1,380 1,440 1,500 1.560 1,620 1,704 1,764 1,824 1.884 1,944 1,860 1,920 1,980 2,040 2,100 156 156 156 156 156 480 480 480 480 480 1,260 1,320 1.380 1.440 1,500 1.704 1,764 1,824 1,884 1,944 1,860 1,920 1,980 2,040 2,100 156 156 156 156 156 600 600 600 600 600 1,620 1.680 1.740 1.800 1,860 1,9201.944 2.004 2,064 2.124 2,184 2,2|j2,100 2,160 2,220 2,280 2,340 2,400156 156 156 156 156 156480 480 480 480 480 4801,800 1,920 2.040 2,1001,920 2,040 2.160 2,2802,220 2,280 2.340 2,400300 240 180 120420 360 300 300

Note: Employees in this class are to be reclassified to clerk, grade 4 and the class itself to be abolished.

Civil Service

Principal clerk

1939 salary range .... $1,920 $2,040 $2,160 $2,280 $2,400 Present salary range

2,100 2,220 2,340 2,460 2,580 ....New salary range

2,400 2,520 2,640 2,760 2,880 Increase over present salary range

300 300 300 300 300 Increase over 1939 salary range

480 480 480 480 480 Supervising clerk Comparable 1939 salary range..

$2,400 $2,520 $2,640 $2,700 Present salary range

2,580 2,700 2,820 2,880 .... New salary range

2,880 3,000 3,120 3,180 .... -Increase over present salary range

300 300 300 300 .... Increase over comparable 1939 salary range

480 480 480 480 Head clerk 1939 salary range

$2,520 $2,640 $2,760 $2,880 $3,000 Present salary range

2,700 2,820 2,940 3,060 3,120 New salary range

3,000 3,120 3,240 3,360 3,480 Increase over present salary range

300 300 300 300 360 Increase over 1939 salary range

480 480 480 480 480 Chief clerk 1939 salary range

$3,120 $3,240 $3,360 $3,480 $3,600 $3,720Present salary range

3.300 3,420 3,540 3,660 3,780 3,900New salary range

3,600 3,720 3,840 3,960 4,080 4,200Increase over present salary range

300 300 300 300 300 300Increase over 1939 salary range

480 480 480 480 480 480The present annual increase date of employees in the above classes will not be affected by the above changes. Clerks, stenographers, typists and office appliance operators, grades 1 and 1A, now in receiptof head of household bonus will receive the following rates: Present salary range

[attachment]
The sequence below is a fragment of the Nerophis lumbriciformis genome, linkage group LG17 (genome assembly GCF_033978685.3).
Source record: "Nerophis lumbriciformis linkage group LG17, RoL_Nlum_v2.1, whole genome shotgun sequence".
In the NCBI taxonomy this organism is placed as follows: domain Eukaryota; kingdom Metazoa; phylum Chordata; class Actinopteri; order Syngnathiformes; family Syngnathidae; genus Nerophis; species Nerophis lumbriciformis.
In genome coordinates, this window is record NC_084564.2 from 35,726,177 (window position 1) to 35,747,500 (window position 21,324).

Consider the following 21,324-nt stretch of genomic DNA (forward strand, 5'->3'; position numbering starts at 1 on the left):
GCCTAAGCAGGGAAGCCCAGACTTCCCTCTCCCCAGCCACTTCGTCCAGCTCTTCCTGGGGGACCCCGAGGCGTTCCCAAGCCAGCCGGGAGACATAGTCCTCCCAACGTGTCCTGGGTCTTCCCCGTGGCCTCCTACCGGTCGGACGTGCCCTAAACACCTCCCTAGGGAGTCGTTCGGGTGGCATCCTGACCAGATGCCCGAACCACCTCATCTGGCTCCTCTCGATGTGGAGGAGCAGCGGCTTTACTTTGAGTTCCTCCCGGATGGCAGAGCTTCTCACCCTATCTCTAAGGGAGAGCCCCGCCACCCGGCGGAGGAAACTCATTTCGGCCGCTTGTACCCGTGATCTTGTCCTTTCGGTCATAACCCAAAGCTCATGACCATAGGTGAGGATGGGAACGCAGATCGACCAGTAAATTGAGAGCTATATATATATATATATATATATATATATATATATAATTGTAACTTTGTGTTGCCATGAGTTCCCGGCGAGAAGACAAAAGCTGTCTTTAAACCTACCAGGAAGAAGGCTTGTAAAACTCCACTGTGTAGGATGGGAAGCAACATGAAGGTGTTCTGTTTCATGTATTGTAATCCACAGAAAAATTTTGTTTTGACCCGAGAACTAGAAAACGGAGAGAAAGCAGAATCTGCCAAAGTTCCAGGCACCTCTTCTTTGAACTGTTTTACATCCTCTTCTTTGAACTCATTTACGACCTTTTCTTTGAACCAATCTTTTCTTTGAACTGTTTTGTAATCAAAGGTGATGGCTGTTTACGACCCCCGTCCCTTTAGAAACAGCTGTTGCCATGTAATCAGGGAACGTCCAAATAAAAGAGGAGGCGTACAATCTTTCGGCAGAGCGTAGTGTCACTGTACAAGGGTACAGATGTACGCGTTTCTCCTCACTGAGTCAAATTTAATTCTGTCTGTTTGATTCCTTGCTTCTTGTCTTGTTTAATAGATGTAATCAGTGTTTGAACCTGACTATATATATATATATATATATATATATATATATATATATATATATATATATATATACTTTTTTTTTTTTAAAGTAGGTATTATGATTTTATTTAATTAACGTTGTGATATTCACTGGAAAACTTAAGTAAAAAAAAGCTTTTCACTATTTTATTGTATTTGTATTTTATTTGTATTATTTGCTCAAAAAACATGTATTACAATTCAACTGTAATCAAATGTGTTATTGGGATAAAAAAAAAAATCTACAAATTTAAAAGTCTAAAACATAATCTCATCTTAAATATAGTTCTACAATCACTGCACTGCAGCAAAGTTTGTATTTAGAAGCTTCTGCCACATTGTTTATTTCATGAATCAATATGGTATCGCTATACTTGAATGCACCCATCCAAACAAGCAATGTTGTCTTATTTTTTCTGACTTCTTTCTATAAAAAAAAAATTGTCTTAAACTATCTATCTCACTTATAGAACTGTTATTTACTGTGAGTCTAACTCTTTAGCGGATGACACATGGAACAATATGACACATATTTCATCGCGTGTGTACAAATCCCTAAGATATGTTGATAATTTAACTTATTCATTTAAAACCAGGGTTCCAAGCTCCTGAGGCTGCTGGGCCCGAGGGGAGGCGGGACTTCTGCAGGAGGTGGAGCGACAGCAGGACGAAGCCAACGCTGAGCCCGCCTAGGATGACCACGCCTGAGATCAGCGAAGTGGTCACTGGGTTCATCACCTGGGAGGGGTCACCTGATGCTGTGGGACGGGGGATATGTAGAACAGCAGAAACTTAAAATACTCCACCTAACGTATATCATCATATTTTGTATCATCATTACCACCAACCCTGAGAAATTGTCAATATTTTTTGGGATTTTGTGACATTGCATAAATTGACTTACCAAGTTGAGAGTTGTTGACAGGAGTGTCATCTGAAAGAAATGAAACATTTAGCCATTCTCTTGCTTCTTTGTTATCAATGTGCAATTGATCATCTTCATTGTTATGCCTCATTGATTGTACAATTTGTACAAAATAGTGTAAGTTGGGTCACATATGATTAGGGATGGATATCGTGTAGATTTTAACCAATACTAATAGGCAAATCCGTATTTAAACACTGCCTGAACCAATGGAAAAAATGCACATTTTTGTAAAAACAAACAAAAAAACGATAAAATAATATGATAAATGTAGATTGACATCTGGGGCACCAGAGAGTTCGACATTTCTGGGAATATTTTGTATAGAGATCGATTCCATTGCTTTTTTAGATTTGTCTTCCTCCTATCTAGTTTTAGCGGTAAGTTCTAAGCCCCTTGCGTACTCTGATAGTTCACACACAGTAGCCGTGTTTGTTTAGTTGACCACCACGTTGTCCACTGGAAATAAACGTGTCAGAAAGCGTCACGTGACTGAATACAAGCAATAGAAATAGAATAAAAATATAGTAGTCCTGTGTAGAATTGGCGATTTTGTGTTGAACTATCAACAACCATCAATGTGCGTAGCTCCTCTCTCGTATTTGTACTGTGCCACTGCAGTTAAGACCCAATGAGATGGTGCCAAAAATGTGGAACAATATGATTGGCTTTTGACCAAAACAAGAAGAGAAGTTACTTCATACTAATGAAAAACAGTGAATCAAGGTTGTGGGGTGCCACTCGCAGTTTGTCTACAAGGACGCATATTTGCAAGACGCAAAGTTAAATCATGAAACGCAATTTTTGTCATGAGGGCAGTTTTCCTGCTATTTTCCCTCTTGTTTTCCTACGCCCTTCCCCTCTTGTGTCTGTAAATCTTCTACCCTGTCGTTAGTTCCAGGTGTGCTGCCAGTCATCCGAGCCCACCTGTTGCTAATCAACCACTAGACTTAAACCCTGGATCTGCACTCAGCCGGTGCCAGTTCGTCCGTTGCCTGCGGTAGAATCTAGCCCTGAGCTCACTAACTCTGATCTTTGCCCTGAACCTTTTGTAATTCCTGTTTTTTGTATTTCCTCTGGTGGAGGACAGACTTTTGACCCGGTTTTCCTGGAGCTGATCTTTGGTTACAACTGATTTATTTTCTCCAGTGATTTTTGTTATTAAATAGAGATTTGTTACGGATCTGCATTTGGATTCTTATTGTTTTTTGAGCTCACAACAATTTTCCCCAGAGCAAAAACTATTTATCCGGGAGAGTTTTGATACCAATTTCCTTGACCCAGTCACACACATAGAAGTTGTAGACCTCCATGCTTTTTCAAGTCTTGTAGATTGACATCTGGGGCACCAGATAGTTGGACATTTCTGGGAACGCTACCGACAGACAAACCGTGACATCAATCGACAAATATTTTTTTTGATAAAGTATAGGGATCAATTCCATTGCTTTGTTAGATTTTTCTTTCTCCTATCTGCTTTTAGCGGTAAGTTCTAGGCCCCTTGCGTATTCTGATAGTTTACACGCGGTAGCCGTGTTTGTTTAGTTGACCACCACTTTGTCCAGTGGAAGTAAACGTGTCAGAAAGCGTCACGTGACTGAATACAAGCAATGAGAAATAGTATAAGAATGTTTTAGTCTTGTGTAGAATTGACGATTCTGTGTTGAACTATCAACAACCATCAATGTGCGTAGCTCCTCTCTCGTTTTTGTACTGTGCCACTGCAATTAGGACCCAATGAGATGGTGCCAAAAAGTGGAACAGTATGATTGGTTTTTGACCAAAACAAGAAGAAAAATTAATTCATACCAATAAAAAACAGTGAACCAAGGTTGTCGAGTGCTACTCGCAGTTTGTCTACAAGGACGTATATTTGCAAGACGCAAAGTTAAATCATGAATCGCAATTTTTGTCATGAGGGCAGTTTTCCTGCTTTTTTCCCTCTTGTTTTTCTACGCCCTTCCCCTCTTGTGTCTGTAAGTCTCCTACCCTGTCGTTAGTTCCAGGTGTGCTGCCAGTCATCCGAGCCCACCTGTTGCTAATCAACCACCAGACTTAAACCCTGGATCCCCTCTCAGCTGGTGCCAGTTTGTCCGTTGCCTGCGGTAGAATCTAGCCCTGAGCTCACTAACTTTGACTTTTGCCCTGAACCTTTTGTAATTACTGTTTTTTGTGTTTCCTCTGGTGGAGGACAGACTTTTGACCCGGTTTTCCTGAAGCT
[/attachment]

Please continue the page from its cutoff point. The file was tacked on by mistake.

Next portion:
$1,044 $1,104 $1,164 $1,224 $1,284 $1,344New salary range

1,200 1,236 1.296 1,344 1,392 1,452Increase over present salary range

156 132 132 120 108 108Clerks, stenographers, typists and office appliance operators, grades 2 and 2A, now in receiptof head of household bonus will be absorbed into the new basic rates for grade 2 as follows: Present salary range $1,404 $1,464 $1,524 $1,584 New salary range $1,440 $1,500 $1,560 1,620 1,680 1,740 1,800 $1,S60Increase over present salary range 216 216 216 216

Stenographers or typists, grades 1, 1A, 2 or 2A, or stenographers, grade 3 who on October 1, 1947 are in receipt of proficiency, stenographic, typing or dictaphone allowances in addition to basic pay will be placed at that rate in the new range which is appropriate to their rate of basic pay as of October 1, 1947. These allowances in pay, as of October 1, 1947, will be reduced by the amount of the resulting increase in basic pay. Where the amount of the allowance in pay as of October 1, 1947, exceeds the amount of the resulting increase, the balance will continue ,o be paid as an allowance in accordance with the provisions of order in council P.C. 36/2833 of July 16, 1947.

Topic:   CIVIL SERVICE
Subtopic:   SALARY INCREASES-PAY AND ALLOWANCES FOR ARMED FORCES-VETERANS PENSIONS AND WAR VETERANS ALLOWANCES
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PC

George Randolph Pearkes

Progressive Conservative

Mr. PEARKES:

As far as the veterans are concerned the Prime Minister's statement is a tragic and terrible let-down. The pension increases are totally inadequate; and the increase in allowances is an extension of the means test.

Some hon. MEMiBERS: Order.

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Subtopic:   SALARY INCREASES-PAY AND ALLOWANCES FOR ARMED FORCES-VETERANS PENSIONS AND WAR VETERANS ALLOWANCES
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LIB

James Horace King (Speaker of the Senate)

Liberal

Mr. SPEAKER:

Order. When a statement is made by a minister it is not the practice to permit a debate. If the hon. member wishes to ask a question he may do so, 'but he should not make a statement.

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Subtopic:   SALARY INCREASES-PAY AND ALLOWANCES FOR ARMED FORCES-VETERANS PENSIONS AND WAR VETERANS ALLOWANCES
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PC

George Randolph Pearkes

Progressive Conservative

Mr. PEARKES:

Then may I ask the Prime Minister a question? Are the pension increases, which are approximately 11 per cent, based on the increased cost of living, which the government has announced as being approximately 43 per cent?

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Subtopic:   SALARY INCREASES-PAY AND ALLOWANCES FOR ARMED FORCES-VETERANS PENSIONS AND WAR VETERANS ALLOWANCES